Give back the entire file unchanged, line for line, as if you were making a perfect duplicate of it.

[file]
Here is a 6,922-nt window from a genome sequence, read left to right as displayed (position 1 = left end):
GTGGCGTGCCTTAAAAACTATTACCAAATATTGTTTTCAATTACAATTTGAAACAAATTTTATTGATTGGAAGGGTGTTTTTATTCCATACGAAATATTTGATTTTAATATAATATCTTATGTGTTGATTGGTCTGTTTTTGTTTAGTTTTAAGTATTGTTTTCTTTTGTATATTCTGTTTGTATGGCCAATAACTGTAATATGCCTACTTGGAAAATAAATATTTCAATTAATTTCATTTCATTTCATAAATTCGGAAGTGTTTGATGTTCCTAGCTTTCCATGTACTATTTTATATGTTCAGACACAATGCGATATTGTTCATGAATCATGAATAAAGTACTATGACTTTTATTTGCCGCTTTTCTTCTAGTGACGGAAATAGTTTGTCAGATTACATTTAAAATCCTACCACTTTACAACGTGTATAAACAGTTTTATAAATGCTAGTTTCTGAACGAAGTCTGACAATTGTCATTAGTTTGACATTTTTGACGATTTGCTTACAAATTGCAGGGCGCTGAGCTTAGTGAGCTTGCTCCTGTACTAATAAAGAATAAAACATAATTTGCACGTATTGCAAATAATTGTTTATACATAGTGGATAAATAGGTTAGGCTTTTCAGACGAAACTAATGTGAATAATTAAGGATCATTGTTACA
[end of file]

Here is a 6,922-nt window from a genome sequence, read left to right as displayed (position 1 = left end):
GTGGCGTGCCTTAAAAACTATTACCAAATATTGTTTTCAATTACAATTTGAAACAAATTTTATTGATTGGAAGGGTGTTTTTATTCCATACGAAATATTTGATTTTAATATAATATCTTATGTGTTGATTGGTCTGTTTTTGTTTAGTTTTAAGTATTGTTTTCTTTTGTATATTCTGTTTGTATGGCCAATAACTGTAATATGCCTACTTGGAAAATAAATATTTCAATTAATTTCATTTCATTTCATAAATTCGGAAGTGTTTGATGTTCCTAGCTTTCCATGTACTATTTTATATGTTCAGACACAATGCGATATTGTTCATGAATCATGAATAAAGTACTATGACTTTTATTTGCCGCTTTTCTTCTAGTGACGGAAATAGTTTGTCAGATTACATTTAAAATCCTACCACTTTACAACGTGTATAAACAGTTTTATAAATGCTAGTTTCTGAACGAAGTCTGACAATTGTCATTAGTTTGACATTTTTGACGATTTGCTTACAAATTGCAGGGCGCTGAGCTTAGTGAGCTTGCTCCTGTACTAATAAAGAATAAAACATAATTTGCACGTATTGCAAATAATTGTTTATACATAGTGGATAAATAGGTTAGGCTTTTCAGACGAAACTAATGTGAATAATTAAGGATCATTGTTACA